• Around the base of the shift levers on the shifter, remove the plastic phillips head screw with a screwdriver and push the new cable through the shifter. Reinstall the plastic phillips head screw. 
  • Feed the cable through the housing and attach the appropriate ferrels to the ends of the cable housing. 
  • Run the cable through the derailleur, make sure the shifter is in its hardest gear, pull the shifter cable tight by hand, and clamp the cable down using a 4mm allen key
  • Using the cable cutters, cut the cable giving yourself 1-2 inches of excess cable past the cable clamp. Crimp the end of the shifter cable to prevent it from splitting. 

How To: Installing a New Rear Derailleur - Worldwide Cyclery

How To: Installing a New Rear Derailleur - Worldwide Cyclery

7. Adjust Cable Tension 

  • Now it is time to make some final adjustments so the chain is indexing through each gear perfectly. 
  • Use the barrel adjuster at the shifter to adjust the cable tension. Turning the barrel adjust out increases the cable tension and makes it easier for the chain to index up into an easier gear
  • Turning the barrel adjuster in decreases the cable tension and makes it easier for the chain to index down into a harder gear. 
  • While pedaling the bike in a stand, start in the highest gear (smallest cog) and shift the derailleur up one gear at a time. If the chain hesitates to up shift into a bigger cog, increase the cable tension.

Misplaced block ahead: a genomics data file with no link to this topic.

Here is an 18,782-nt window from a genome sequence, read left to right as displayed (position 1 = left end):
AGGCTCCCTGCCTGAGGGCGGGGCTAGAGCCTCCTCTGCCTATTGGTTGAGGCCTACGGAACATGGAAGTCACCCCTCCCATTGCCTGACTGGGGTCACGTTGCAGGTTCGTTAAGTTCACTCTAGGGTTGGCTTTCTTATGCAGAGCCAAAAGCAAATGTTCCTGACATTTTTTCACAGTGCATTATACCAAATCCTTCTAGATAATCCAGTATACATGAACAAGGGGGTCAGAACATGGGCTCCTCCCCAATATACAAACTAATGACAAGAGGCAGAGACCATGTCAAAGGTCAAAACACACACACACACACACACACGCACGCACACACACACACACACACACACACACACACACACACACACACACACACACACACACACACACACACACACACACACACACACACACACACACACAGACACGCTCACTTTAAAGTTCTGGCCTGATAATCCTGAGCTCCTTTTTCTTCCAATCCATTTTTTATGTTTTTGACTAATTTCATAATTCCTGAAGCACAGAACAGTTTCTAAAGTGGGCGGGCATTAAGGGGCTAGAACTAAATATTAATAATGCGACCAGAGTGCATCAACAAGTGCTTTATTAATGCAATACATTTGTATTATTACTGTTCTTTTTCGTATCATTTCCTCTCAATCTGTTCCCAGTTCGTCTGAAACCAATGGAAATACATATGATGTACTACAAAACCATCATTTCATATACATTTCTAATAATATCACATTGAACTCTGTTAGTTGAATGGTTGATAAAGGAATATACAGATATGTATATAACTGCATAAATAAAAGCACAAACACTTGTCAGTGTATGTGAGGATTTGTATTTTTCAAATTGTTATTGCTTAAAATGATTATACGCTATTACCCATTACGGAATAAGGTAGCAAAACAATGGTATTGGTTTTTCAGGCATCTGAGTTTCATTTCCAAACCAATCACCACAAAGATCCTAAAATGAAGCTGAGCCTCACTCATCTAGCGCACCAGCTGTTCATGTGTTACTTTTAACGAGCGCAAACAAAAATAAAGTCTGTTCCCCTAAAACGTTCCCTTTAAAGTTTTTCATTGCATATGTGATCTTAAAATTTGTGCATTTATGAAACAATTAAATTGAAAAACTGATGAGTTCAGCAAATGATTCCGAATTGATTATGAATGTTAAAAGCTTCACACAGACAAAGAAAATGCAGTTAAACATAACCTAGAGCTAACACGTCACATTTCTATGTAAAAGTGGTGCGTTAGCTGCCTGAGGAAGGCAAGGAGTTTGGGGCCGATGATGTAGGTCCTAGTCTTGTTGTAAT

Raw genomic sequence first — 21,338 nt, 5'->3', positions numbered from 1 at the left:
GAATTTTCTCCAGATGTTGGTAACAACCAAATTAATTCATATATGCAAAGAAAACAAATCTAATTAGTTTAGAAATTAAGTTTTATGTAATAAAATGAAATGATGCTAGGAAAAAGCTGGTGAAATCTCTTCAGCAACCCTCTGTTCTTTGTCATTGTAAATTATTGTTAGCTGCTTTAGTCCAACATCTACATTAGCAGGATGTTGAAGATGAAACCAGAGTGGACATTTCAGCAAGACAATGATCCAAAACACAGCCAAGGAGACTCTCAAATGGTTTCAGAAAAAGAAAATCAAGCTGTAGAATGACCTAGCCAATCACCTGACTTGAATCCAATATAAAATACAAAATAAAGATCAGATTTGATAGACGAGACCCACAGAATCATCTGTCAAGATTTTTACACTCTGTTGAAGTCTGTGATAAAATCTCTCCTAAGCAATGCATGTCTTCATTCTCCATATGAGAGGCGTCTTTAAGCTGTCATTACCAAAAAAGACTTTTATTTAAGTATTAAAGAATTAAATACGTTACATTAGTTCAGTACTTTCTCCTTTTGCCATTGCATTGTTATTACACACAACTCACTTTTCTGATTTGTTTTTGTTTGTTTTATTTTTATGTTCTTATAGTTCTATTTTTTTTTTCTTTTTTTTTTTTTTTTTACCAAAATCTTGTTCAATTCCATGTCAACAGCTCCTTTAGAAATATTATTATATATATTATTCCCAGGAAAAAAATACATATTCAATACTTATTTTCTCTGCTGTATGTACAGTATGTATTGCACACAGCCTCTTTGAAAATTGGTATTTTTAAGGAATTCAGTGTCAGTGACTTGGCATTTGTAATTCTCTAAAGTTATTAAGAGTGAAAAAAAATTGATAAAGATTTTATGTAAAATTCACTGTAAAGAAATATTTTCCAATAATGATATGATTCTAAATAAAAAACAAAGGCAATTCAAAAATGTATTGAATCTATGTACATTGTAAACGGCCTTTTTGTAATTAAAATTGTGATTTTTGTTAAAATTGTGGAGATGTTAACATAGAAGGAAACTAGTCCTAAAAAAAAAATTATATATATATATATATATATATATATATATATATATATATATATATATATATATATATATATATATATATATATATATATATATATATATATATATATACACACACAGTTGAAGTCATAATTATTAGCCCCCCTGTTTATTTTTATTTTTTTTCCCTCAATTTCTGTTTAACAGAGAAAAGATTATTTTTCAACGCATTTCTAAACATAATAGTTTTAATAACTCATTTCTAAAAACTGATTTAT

• Fine tune the cable tension so the derailleur is shifter up and down flawlessly

How To: Installing a New Rear Derailleur - Worldwide Cyclery

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Max Morgan

This article was written / authored by Max Morgan. Max has been a professional downhill mountain bike racer for the last 10 years, competing in the UCI World Cup downhill series and U.S. Pro GRT series. Having ridden all different kinds of bikes on trails all over the world, Max's experiences being out on the circuit give him a unique perspective on what makes for a quality cycling component. Max also has degrees in Mechanical Engineering and Physics, and so if you don't see out on the trail, chances are he is probably in the garage tinkering on the next project.




June 18, 2019

Drivetrain › How To › Shimano ›